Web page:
PAK823-825 Platform for Biodiversity and Ecosystem Monitoring and Research in South Ecuador [funded by DFG]
Prof. Dr. Jörg Bendix
Prof. Dr. Dr. h.c. Erwin Beck (Deputy Speaker)
It is meanwhile undisputed that biodiversity and ecosystem services are threatened by global environmental change (land use and climate change). This particularly holds for one of the hottest global hotspot of biodiversity, the southern Andes of Ecuador.
However, in this complex eco-region, ecological knowledge, particularly on global change effects, is still limited. Sustainable land use management as a precondition for biodiversity protection is hardly developed, and monitoring systems for the surveillance of global change impacts on biodiversity and ecosystem services are neither developed nor implemented. While the first cries out for basic research activities, the latter should adjoin science-directed development and implementation of suitable strategies and tools.
In reacting on this demand, the new platform program hosts three subprograms (Fig. 1)
- A basic research subprogram (A) to unveil effects of atmospheric nutrient deposition on biological diversity and ecosystem processes
- A knowledge transfer subprogram (B) to develop and implement science-directed sustainable land management systems
- A knowledge transfer subprogram (C) to develop and implement a monitoring system applicable for early warnings regarding environmental change impacts on biodiversity and ecosystem services.
A central objective of the program is to conduct capacity building and training on all levels, ranging from university to local communities. This is considerably supported by our non-university partners.The platform program is based on 16 years of ecosystem research in southern Ecuador, particularly in the scope of the DFG Research Units 402 and 816, which provided ample baseline knowledge and data.
The aims of the program are in full compliance with the aims of the national environmental policy (Plan Nacional para el Buen Vivir), and the aims of CBD (Convention on Biological Diversity) and IpBES (Intergovernmental Science-Policy Platform on Biodiversity and Ecosystem Services).
Design and structure of the program:
Design process and consortium
The program is designed as a transdisciplinary endeavour linking Ecuadorian and German scientists as well as relevant stakeholders from politics to local communities. The design process considered the novel strategy as proposed by ICSU (International Council for Science) for the Program „Future Earth“:Co-Design and Co-Production.
The commitment: A transdisciplinary inauguration group encompassing bi-national scientists (university partners) and relevant stakeholders (non-university partners) developed the framework of the program by emerging and formulating major needs of the Ecuadorian society.
Main topics turned out are the protection / rehabilitation of biodiversity by means of sustainable management strategies. Protection / rehabilitation strategies also should consider the central service of interest, water regulation, which is particularly threatened by environmental change but indispensable for the Ecuadorian society regarding hydropower generation and potable water supply. For the detection and mitigation of adverse global change effects, the development and implementation of an indicator system for monitoring turned out to be of major importance, too.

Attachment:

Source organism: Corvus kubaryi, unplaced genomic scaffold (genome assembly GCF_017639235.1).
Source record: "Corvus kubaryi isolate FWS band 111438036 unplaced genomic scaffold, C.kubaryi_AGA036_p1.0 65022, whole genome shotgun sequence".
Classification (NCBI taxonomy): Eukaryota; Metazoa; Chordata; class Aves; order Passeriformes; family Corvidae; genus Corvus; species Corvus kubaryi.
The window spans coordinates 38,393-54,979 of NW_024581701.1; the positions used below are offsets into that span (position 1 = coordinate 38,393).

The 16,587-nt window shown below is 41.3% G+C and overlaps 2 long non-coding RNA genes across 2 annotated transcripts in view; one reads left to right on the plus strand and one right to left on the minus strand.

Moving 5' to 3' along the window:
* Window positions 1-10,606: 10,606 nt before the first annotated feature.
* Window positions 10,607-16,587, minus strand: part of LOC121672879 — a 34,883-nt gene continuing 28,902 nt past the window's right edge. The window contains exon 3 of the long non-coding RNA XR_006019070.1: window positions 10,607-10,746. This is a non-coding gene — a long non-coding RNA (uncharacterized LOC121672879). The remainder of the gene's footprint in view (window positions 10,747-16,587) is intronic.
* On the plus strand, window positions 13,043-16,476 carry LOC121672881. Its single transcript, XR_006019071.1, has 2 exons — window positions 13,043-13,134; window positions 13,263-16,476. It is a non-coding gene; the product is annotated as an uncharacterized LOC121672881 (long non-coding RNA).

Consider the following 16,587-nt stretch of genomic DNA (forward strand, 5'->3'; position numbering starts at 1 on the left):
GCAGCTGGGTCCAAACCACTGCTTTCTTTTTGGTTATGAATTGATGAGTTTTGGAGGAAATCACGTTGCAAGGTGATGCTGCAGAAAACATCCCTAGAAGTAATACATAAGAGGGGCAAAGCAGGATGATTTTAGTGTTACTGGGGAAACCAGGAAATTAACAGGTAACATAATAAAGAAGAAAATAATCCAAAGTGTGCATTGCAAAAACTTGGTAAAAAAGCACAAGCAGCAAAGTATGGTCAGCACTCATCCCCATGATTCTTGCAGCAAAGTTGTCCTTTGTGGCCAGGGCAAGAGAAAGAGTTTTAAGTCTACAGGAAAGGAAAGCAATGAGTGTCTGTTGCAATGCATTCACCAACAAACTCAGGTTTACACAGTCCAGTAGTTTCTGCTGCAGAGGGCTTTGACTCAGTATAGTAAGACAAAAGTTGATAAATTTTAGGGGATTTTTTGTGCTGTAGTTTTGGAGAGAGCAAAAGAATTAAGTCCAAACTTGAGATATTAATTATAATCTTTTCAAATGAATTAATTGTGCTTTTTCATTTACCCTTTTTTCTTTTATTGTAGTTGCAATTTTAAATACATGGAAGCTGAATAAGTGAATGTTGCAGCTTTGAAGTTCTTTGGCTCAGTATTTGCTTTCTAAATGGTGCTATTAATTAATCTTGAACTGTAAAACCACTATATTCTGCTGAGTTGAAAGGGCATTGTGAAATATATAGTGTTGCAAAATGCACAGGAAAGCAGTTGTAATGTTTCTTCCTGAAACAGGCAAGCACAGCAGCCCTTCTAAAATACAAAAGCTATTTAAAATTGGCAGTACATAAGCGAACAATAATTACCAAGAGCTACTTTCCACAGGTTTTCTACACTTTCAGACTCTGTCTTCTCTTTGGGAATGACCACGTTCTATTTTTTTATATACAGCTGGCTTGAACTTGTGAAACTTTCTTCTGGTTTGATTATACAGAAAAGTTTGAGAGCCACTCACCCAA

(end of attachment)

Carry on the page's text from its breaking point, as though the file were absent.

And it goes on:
The transdiciplinary character of the program results in a tri-pole structure of the contributing consortium (Fig. 2).
Two German (DFG funding) and Ecuadorian (SENESCYT funding) cooperative research programs linked by a framework memorandum of understanding between the respective funding agencies form the basis of joint research and development on the platform. It should be stressed that this is the first time of a collaborative environmental research program in Ecuador encompassing four leading universities of South Ecuador (UTPL, UNL, UDA, UC).
Knowledge transfer, implementation and contribution of basic indicators is topically and financially supported in the consortium by four most relevant non-university partners: The foundation Nature and Culture International (NCI), the public utility of the city of Cuenca (ETAPA), the regional water fund of South Ecuadorian municipalities FORAGUA and the environmental agency of the city of Zamora (Gestion Ambiental Zamora).
Selection of sites
Three focal ecosystems are selected to host the required field experiments and the joint plot system. Precondition for the selection was:
- Priority areas of the Ecuadorian environmental policy
- Susceptible to global change effect
- Including protected (natural core) and disturbed (used matrix) areas
- Availability of research infrastructure and baseline knowledge from previous research activities
The three selected ecosystems are
The Mountain rainforest in the San Francisco Catchment / Valley (supported by NCI and Gestion Zamora)
The Tumbesian Dry Forest at Laipuna (supported by NCI and FORAGUA)
The Cajas Paramo close to the city of Cuenca (supported by ETAPA)
Besides the specific field sites, remote sensing, GIS and numerical model technology is applied to provide area wide, spatial explicit information for the whole region of southern Ecuador (Fig. 3). The map shows that the selected sites warrant an altitudinal gradient from 1000 to 4450 m asl.
Transfer of knowledge gained from basic research to application as envisaged especially be subprograms B and C is jointly conducted with the non-university partners. Major elements f the transfer process are depicted in the following figure (Fig. 4)